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SECRET SERVER FEATURE: Access Control

Gain control over web apps
and cloud management platforms

1.

Overview of Access Control:

Virtually all compliance mandates and security best practice frameworks require some form of role-based access control (RBAC). Access control provides a mechanism for system administrators to manage user roles and permissions efficiently and sustainably. Policies set rules which apply to all users, so you don’t need to make on-the-fly decisions about who should be able to access what, why and how.

Access Control and Least Privilege

Access control makes it possible to implement and manage a least privilege policy in which users have only the access they require to get their jobs done. When systematically applied, controls reduce the risk that a user will be granted too much access. For example, administrators can ensure that users can’t accidentally or intentionally change administrative settings they shouldn’t have rights to. Just as important as implementing least privilege is maintaining appropriate access over time, and effectively avoiding privilege creep whereby a user retains access to resources they no longer require.

Access Control and Separation of Duties

There are two main types of Separation of Duty policies—Static (SSoD) and Dynamic SoD (DSoD). Mutually exclusive role constraints are used to enforce static separation of duty policies, while dynamic separation of duty policies are intended to limit the permissions that are available to a user.

Access Control and Active Directory

Implementing access control via a hub and spoke model, in which Active Directory is the hub, allows for a unified view and centralized, consistent control. For organizations already managing permissions via Active Directory (AD), user groups often map naturally to user roles.

For a more in-depth look at RBAC, please read our blog Role-Based Access Control for a Complex Enterprise

2.

Role-Based Access Control (RBAC)

Role Based Access Control for Active Directory (RBAC AD) allowsIT admins to control what users can do within Secret Server on an individual or group basis. RBAC simplifies common IT admin tasks like onboarding a new user, moving someone to a different department or division, or, most importantly, off-boarding a user. You can quickly modify permissions in bulk – for all users with a particular role – either to grant them additional access, tweak their permissions based on new or obsolete resources, or to lock down their permissions, especially important in the event of a breach. Users themselves are never directly given a permission. Permission only comes along as part of their role. This prevents permission creep.

Secret Server ships with out-of-the-box roles to solve common configurations that get you going quickly. Each user and group is assigned to one or more roles that define what they can do in the system. If an out-of-the-box role doesn’t suit you it can be modified or you can simply create a new one to correspond to your organization’s structure.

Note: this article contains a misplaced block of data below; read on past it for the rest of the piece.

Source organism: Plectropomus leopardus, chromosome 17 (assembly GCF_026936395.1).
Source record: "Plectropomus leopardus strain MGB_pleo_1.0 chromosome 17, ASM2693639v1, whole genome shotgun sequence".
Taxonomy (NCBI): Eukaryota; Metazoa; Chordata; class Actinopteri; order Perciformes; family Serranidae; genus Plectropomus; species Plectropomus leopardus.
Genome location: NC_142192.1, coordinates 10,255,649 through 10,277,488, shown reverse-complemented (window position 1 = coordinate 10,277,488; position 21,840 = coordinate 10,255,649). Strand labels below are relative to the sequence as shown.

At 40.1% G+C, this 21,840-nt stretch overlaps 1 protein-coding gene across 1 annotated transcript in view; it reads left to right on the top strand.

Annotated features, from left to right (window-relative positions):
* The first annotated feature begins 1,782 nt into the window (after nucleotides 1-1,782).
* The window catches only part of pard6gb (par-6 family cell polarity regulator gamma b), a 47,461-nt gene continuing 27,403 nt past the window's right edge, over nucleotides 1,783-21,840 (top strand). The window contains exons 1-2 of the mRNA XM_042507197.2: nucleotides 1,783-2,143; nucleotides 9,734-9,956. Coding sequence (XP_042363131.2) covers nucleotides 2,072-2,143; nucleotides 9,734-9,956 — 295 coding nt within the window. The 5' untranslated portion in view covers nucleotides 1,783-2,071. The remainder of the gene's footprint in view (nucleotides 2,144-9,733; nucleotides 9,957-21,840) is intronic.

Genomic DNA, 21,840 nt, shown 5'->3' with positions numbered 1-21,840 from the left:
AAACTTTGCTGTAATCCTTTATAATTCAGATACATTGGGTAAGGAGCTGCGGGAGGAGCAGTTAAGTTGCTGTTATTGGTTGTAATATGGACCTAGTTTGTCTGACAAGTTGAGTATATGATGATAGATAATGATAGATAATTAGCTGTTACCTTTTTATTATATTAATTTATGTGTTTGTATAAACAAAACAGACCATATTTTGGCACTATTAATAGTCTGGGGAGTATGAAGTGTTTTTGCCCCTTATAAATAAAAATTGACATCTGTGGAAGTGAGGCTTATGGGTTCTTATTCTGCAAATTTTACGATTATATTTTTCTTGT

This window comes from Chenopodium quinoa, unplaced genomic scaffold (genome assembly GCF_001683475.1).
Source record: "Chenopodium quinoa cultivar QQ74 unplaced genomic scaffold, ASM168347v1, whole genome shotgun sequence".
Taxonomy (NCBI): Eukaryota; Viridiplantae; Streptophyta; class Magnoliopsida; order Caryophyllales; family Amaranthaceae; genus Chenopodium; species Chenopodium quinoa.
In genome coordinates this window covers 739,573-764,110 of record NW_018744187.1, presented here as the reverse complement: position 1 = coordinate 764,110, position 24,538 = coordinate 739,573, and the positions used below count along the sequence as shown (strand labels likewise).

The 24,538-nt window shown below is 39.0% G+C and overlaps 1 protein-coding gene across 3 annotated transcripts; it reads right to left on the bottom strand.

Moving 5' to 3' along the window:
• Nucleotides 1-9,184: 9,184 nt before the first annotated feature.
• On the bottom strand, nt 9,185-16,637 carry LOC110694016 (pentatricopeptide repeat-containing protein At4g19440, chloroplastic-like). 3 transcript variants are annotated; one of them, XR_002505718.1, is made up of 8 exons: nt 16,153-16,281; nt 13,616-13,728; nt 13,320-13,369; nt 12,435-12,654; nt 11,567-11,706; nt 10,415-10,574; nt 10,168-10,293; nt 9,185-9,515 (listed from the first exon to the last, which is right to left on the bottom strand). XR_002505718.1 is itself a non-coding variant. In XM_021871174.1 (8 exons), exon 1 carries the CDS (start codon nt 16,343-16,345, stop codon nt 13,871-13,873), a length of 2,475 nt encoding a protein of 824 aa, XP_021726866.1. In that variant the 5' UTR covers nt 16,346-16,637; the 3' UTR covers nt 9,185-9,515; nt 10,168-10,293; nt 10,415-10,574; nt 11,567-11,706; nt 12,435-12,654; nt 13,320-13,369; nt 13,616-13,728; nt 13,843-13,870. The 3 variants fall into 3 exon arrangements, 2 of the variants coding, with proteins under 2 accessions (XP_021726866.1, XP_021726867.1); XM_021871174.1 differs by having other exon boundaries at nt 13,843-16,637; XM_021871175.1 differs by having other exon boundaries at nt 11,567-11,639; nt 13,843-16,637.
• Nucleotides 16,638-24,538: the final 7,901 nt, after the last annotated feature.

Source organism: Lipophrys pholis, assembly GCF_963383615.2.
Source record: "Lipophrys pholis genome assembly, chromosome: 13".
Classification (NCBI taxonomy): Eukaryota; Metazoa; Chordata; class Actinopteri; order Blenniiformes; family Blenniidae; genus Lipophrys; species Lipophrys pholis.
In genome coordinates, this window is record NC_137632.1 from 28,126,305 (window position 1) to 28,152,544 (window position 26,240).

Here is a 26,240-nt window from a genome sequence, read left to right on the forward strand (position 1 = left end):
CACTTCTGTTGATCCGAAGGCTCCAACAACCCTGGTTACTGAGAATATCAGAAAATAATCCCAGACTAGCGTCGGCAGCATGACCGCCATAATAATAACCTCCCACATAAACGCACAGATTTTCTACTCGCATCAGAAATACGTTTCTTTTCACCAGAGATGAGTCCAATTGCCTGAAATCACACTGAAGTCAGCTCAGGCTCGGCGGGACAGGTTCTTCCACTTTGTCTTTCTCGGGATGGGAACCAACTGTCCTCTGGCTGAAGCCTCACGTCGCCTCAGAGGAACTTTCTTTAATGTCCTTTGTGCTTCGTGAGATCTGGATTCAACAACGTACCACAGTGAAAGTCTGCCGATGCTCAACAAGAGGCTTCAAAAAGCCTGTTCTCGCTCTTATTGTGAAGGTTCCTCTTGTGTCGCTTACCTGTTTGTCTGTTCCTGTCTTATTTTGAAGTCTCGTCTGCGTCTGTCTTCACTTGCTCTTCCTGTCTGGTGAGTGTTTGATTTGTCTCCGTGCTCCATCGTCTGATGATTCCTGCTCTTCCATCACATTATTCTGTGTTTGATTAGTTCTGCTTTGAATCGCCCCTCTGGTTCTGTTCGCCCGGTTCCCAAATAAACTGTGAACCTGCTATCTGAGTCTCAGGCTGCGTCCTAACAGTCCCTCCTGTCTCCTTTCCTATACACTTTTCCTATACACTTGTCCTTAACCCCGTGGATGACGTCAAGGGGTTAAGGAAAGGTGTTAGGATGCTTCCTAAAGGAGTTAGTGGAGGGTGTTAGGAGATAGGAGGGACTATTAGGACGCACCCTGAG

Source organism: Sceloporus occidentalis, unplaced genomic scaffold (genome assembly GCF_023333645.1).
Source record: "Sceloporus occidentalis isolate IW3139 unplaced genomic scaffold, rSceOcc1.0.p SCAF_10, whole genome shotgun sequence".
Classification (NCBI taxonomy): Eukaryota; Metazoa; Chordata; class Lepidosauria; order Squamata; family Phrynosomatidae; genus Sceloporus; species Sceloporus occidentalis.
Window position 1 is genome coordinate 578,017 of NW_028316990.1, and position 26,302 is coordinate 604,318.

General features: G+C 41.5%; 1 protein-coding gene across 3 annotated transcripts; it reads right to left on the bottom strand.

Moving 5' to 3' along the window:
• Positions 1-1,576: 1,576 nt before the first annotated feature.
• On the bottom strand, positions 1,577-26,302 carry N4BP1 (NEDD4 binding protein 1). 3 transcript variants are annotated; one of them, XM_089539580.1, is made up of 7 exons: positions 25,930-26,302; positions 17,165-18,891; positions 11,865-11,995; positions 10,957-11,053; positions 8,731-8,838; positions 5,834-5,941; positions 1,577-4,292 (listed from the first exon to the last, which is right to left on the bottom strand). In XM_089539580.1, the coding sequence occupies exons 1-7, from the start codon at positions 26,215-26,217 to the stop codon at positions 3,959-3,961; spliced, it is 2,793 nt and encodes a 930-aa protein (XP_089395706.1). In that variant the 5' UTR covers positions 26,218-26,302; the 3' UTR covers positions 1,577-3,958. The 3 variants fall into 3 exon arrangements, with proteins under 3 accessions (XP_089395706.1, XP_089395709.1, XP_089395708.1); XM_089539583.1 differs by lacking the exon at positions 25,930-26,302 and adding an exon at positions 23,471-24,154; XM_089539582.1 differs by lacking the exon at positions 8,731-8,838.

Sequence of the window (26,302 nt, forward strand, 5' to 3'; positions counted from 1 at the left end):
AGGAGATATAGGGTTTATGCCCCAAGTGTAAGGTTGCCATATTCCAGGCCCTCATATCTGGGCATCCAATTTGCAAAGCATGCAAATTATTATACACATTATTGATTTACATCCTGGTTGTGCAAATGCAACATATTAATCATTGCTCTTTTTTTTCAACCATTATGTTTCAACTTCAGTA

Learn more about Role-Based Access Control: RBAC

3.

Web Password Filler

Users often have many different logins to sites for software downloads, support, or hosted environment consoles. They are often tempted to store passwords in browsers for web applications or tools with web interfaces, which increases risk of password theft. Web Password Filler allows users to log into website automatically without relying on browser-stored passwords.

Watch a brief video to see how easy it is to useWeb Password Filler

Learn more about Web Password Filler

4.

RDP / PuTTY support

Thycotic Secret Server provides a proxy capability that can ensure the only way to access your Windows servers is via the secure vault. The RDP proxying feature allows RDP connections, established using a launcher, to be routed through Secret Server. Direct access can be prevented at your firewall level, which forces administrators to use Thycotic Secret Server to store their domain admin credentials and use the proxy to access servers.

The RDP proxy can be used in conjunction with the session recording and monitoring to provide a full audit log of all activities related to the target server.

5.

Password “hiding”

With Secret Server privileged users can access the accounts and systems they need without ever seeing a password because credentials are automatically injected. Users don’t have to remember complex passwords and they avoid the temptation to write them down or share them.

Learn more about access control in Secret Server

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